By Katie Jickling
Dec. 7, 2016
Kevin Pearo has watched his neighbors depart in a slow, steady exodus from North Henry Court in South Burlington. Seven homes that once lined the street are gone, leaving his yellow duplex a solitary sentinel between suburbia and a growing grassy expanse within walking distance of Burlington International Airport.
“It’s like living on a five- or 10-acre park,” he told Seven Days, standing on his porch last month.
Now Pearo is also leaving; he plans to relocate with his family to Colchester early next year. His property and those on his street are among the 139 houses the airport has bought since 1997 because aircraft traffic made it too loud to live there. Once Pearo’s family is gone, their old house will be, too.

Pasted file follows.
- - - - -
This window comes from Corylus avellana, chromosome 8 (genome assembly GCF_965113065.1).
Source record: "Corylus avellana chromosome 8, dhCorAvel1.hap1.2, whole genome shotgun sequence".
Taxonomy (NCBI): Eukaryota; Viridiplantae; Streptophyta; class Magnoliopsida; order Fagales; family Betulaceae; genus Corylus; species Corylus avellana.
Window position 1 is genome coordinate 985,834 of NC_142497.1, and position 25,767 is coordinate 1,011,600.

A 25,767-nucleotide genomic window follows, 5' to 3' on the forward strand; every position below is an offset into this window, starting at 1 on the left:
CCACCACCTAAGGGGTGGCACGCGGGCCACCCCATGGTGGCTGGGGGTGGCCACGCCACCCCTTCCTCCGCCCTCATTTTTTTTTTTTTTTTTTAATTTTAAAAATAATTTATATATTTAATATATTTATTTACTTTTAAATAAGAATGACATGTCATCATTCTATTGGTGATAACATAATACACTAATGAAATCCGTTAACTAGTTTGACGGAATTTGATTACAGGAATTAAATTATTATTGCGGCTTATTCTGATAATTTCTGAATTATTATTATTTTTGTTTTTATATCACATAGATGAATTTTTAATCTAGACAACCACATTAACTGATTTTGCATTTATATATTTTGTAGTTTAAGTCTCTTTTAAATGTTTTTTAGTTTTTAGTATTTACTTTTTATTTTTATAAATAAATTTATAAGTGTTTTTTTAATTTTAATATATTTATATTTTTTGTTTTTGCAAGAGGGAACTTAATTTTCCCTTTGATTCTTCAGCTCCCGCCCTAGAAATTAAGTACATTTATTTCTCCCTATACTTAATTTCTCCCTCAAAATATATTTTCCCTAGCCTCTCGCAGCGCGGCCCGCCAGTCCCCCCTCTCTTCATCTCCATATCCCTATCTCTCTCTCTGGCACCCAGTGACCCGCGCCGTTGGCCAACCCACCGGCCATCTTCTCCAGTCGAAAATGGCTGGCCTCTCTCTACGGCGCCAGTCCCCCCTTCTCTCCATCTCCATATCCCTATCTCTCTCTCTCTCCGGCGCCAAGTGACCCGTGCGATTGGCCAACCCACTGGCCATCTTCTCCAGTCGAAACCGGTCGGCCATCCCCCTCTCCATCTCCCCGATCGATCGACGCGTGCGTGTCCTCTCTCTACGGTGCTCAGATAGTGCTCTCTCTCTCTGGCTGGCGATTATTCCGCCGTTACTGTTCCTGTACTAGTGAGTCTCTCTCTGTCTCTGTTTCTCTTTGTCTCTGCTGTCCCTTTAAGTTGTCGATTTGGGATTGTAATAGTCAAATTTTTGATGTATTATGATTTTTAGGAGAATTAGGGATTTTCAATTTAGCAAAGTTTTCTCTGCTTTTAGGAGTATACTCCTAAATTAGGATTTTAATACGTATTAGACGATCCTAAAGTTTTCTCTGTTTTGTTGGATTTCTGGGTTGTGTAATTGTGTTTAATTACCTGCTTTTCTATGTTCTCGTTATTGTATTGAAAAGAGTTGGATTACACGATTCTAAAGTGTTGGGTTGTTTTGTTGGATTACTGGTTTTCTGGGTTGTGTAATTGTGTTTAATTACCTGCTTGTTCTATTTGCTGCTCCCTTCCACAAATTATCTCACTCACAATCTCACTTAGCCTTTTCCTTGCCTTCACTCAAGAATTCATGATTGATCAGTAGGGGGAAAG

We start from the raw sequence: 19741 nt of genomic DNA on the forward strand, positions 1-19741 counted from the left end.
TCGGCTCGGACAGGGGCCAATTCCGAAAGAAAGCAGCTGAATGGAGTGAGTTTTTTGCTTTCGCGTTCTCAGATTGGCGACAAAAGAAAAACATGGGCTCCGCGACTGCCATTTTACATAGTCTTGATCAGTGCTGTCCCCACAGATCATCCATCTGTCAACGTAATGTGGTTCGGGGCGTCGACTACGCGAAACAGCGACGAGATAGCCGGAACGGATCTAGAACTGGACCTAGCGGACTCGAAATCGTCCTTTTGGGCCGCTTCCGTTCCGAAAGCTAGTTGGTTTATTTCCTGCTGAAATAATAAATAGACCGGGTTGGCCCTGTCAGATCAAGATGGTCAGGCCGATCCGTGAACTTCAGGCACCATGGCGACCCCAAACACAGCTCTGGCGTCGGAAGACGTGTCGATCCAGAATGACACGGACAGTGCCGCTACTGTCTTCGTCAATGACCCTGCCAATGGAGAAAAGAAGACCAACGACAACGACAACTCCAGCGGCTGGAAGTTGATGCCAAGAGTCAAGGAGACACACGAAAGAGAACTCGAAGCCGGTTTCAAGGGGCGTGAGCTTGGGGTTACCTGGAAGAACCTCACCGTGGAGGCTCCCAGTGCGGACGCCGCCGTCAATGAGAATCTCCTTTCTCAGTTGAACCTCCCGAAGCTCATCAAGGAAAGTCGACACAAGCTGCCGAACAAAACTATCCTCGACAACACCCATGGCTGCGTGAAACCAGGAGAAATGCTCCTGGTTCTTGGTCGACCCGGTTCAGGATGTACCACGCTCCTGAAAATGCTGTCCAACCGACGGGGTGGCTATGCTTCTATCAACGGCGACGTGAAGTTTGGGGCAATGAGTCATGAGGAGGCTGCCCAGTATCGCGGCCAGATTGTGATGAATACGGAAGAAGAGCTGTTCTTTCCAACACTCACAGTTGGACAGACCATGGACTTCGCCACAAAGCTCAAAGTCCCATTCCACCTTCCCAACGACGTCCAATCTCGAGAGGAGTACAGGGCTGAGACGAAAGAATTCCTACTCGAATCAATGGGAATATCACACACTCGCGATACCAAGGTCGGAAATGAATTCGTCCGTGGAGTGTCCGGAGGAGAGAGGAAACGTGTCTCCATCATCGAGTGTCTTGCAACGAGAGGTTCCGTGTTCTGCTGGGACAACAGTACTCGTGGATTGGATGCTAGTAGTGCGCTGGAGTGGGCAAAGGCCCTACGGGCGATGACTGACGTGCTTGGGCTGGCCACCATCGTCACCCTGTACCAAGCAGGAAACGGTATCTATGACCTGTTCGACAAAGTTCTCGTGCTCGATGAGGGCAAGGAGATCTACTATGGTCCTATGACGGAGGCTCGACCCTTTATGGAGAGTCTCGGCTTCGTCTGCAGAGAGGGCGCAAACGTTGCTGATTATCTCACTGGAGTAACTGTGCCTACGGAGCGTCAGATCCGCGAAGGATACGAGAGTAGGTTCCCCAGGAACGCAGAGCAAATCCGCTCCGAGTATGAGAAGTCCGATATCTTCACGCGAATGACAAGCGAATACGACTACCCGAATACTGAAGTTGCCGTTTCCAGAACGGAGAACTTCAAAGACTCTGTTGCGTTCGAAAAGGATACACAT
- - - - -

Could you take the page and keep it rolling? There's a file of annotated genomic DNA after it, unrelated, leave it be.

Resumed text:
Residents were just getting used to the new shape of what is known as the Chamberlin neighborhood, between Williston Road and the airport. Then, in September, BTV airport officials announced the receipt of a federal grant that would give 39 additional homeowners a chance to sell their houses to the airport.
Many were surprised to learn the sound map had been updated last year, and they were now living in spots considered uninhabitable because of noise levels in excess of 73 decibels.[FULL ARTICLE]